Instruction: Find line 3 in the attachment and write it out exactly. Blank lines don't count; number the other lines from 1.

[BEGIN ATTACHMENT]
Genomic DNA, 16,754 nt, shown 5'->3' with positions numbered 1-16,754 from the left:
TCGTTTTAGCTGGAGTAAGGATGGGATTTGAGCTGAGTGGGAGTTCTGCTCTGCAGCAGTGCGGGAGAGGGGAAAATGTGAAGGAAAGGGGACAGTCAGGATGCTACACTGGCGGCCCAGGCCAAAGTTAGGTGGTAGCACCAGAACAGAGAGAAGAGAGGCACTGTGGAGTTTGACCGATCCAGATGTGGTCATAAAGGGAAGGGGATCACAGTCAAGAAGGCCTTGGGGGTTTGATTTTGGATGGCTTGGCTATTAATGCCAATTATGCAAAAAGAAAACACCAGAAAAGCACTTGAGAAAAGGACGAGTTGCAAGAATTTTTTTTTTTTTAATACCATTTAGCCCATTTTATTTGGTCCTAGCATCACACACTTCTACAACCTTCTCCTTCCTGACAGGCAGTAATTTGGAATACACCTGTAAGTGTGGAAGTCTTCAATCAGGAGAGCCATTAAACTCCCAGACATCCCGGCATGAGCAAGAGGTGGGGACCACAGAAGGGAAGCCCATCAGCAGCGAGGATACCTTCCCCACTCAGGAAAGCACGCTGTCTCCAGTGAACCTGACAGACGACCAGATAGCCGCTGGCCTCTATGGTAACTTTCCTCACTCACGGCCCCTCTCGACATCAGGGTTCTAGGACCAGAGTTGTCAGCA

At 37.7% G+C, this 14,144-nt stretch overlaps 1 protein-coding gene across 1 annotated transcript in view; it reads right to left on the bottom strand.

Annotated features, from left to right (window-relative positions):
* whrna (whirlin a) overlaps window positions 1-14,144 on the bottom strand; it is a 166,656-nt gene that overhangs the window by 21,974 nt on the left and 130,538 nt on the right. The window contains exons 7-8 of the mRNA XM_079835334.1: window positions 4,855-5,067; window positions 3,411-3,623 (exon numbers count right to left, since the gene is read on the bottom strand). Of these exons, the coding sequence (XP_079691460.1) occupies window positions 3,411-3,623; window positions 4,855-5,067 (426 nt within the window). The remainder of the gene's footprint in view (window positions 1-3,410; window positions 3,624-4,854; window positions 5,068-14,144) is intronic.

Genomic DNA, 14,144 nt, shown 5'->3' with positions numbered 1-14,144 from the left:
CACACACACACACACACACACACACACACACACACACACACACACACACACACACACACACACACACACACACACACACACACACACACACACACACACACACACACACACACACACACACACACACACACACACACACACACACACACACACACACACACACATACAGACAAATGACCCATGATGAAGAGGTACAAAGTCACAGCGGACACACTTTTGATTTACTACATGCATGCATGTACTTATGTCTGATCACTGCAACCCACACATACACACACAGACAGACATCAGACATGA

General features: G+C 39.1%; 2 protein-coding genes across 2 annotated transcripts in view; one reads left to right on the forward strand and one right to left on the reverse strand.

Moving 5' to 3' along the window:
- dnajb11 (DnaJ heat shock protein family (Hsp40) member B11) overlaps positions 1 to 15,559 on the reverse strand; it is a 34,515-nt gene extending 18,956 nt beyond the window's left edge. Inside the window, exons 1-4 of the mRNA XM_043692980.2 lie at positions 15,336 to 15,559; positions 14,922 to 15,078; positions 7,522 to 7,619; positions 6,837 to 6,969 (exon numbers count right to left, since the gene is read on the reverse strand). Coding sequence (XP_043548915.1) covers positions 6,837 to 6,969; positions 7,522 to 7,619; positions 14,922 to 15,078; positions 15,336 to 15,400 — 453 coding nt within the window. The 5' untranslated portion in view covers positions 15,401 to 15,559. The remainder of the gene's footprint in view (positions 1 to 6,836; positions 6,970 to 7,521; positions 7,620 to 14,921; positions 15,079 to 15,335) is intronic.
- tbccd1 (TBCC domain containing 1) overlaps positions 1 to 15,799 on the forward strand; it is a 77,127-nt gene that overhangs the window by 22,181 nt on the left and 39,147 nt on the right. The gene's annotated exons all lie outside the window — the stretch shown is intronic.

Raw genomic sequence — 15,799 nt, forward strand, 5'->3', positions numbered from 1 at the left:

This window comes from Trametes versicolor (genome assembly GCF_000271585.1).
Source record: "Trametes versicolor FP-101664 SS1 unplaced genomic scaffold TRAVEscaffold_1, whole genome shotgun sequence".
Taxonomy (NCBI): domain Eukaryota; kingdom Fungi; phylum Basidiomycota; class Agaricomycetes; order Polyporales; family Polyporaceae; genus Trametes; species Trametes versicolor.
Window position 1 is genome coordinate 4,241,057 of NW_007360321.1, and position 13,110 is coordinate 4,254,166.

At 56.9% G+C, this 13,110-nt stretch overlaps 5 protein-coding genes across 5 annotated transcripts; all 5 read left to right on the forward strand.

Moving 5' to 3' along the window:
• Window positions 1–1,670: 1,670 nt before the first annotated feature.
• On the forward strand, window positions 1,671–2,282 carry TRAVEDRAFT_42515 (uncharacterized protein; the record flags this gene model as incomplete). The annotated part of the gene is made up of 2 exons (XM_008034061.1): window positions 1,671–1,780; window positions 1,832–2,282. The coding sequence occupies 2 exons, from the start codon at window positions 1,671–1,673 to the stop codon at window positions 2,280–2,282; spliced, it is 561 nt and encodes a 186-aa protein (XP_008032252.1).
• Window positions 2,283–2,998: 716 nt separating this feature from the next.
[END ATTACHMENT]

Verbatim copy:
At 37.7% G+C, this 14,144-nt stretch overlaps 1 protein-coding gene across 1 annotated transcript in view; it reads right to left on the bottom strand.